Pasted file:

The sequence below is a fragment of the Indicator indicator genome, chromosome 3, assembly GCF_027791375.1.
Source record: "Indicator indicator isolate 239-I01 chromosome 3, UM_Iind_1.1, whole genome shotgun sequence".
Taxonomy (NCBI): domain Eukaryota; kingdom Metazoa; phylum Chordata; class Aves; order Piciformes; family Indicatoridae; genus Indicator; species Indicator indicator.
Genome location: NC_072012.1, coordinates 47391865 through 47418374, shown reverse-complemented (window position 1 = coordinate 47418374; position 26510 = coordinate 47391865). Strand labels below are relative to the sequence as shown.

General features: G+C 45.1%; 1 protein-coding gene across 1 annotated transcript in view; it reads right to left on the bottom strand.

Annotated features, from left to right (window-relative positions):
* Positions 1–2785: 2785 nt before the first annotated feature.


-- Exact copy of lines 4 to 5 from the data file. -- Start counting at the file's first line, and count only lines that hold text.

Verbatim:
Genome location: NC_072012.1, coordinates 47391865 through 47418374, shown reverse-complemented (window position 1 = coordinate 47418374; position 26510 = coordinate 47391865). Strand labels below are relative to the sequence as shown.

General features: G+C 45.1%; 1 protein-coding gene across 1 annotated transcript in view; it reads right to left on the bottom strand.